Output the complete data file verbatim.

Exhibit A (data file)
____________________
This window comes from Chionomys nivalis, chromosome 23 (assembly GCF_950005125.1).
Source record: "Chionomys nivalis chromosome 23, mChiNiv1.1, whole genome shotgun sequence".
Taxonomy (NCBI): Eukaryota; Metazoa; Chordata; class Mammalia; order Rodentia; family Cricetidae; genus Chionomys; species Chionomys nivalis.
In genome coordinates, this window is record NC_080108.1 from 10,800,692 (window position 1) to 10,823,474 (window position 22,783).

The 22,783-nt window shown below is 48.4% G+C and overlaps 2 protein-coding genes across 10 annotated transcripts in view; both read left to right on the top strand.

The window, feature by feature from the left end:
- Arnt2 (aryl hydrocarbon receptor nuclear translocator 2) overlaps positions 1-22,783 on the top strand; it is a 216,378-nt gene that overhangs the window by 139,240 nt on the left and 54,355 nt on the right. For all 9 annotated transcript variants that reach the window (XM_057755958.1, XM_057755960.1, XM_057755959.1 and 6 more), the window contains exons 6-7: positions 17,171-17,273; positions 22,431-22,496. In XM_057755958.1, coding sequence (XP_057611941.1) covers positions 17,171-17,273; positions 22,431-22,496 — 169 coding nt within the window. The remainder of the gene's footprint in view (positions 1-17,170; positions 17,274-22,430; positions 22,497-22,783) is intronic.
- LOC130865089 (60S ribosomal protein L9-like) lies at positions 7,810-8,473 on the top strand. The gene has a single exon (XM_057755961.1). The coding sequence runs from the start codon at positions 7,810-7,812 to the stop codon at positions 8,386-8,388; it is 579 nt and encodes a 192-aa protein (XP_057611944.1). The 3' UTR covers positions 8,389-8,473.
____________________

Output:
This window comes from Chionomys nivalis, chromosome 23 (assembly GCF_950005125.1).
Source record: "Chionomys nivalis chromosome 23, mChiNiv1.1, whole genome shotgun sequence".
Taxonomy (NCBI): Eukaryota; Metazoa; Chordata; class Mammalia; order Rodentia; family Cricetidae; genus Chionomys; species Chionomys nivalis.
In genome coordinates, this window is record NC_080108.1 from 10,800,692 (window position 1) to 10,823,474 (window position 22,783).

The 22,783-nt window shown below is 48.4% G+C and overlaps 2 protein-coding genes across 10 annotated transcripts in view; both read left to right on the top strand.

The window, feature by feature from the left end:
- Arnt2 (aryl hydrocarbon receptor nuclear translocator 2) overlaps positions 1-22,783 on the top strand; it is a 216,378-nt gene that overhangs the window by 139,240 nt on the left and 54,355 nt on the right. For all 9 annotated transcript variants that reach the window (XM_057755958.1, XM_057755960.1, XM_057755959.1 and 6 more), the window contains exons 6-7: positions 17,171-17,273; positions 22,431-22,496. In XM_057755958.1, coding sequence (XP_057611941.1) covers positions 17,171-17,273; positions 22,431-22,496 — 169 coding nt within the window. The remainder of the gene's footprint in view (positions 1-17,170; positions 17,274-22,430; positions 22,497-22,783) is intronic.
- LOC130865089 (60S ribosomal protein L9-like) lies at positions 7,810-8,473 on the top strand. The gene has a single exon (XM_057755961.1). The coding sequence runs from the start codon at positions 7,810-7,812 to the stop codon at positions 8,386-8,388; it is 579 nt and encodes a 192-aa protein (XP_057611944.1). The 3' UTR covers positions 8,389-8,473.